How to ramp up in an adequate way
There are tons of mobility drills and training preparation exercises, and there´s not a single answer to what good preparation is.
An ideal warm up protocol depends on the goal with the training session. There are different preparation methods depending on what kind of session you are ramping up for.
However, the first part of the session should involve drills that gets your blood circulation going and that fires up your Central Nervous System (CNS). The second part should prepare your body to work in a full range of motion. The third part should activate your main muscles to make sure they´re fired up properly before going into specific movements. The fourth part depends on the activity and the main goal of the session.
Is the session ahead a pure strength session? A running session? A HIIT session? Or a mix of all these; a so called Metcon session? Is it a performance/skill session?
To put it very simply, if your main goal with a session is to hit personal records on deadlifts, you don’t have to spend 10 minutes on running drills. Not that it will hurt in any way to do it, rather the opposite, but there are better ways to prep your body for a 1RM lift.
This general protocol is a-so called RAMP protocol. Now you get why we say 'RAMP UP' before your session!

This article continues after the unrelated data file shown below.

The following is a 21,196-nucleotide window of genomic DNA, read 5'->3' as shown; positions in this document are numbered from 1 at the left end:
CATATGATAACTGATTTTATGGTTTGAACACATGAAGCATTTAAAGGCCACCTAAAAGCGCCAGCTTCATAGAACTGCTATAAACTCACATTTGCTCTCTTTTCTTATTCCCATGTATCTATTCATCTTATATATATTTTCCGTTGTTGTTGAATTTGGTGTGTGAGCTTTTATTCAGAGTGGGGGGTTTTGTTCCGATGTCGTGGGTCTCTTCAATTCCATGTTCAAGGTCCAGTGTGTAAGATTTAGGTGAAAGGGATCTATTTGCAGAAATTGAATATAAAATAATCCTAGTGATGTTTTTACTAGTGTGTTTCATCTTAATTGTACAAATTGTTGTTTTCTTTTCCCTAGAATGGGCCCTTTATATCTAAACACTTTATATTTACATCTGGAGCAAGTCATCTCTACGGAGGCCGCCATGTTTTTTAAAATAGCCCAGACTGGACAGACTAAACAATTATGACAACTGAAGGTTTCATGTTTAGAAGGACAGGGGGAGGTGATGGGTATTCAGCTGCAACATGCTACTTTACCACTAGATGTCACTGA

R for Raising body temperature and heart rate to increase core temperature and local tissue blood flow
A for Activating key muscle groups and neuro-muscular coordination and stabilisation
M for Mobilising joints and stimulate joint lubrication
P for Prime the body for maximal intensities that the following session will require.
Some popular warm up protocols
Prior to HIIT and strength sessions, the following mobility protocols are great:
- Wrists (wrist circles, stretch)
- Elbows (elbow circles, elbow punch)
- Shoulders/upper back (dislocations, arm circles, over and backs (swing the arms up over your shoulders and chop your upper back, then swing the arms back down behind you) and bear hug swings (swing your arms out to the sides, then back across your body like you’re hugging yourself) are quick and easy.
A stretch we call the pat down is also great: get near a wall and put your hands against it overhead like you’re getting searched by an arresting officer. Keeping the abs tight to prevent hyperextension of the back, push your chest down and back from the wall to open the shoulders. Instead of just pushing, thinking of pulling down away from the hands as well. No equipment needed.
- Spine/trunk (standing trunk rotations, scorpion)
- Hip flexors/quads (leg swings, lunge variation with rotations, running drills)
- Hip extensors/adductors (bow and bend, Spiderman lunge, groiners which are like mountain climbers that reach the feet up to the hands and put you in the Spiderman lunge position. Walking leg cradles (knee to chest), side leg swings, walkouts (inchworm), the Kossack, the Russian baby maker,
- Knees (knee rotations, squats)
- Ankles/calves (heel-toe walking, ankle circles).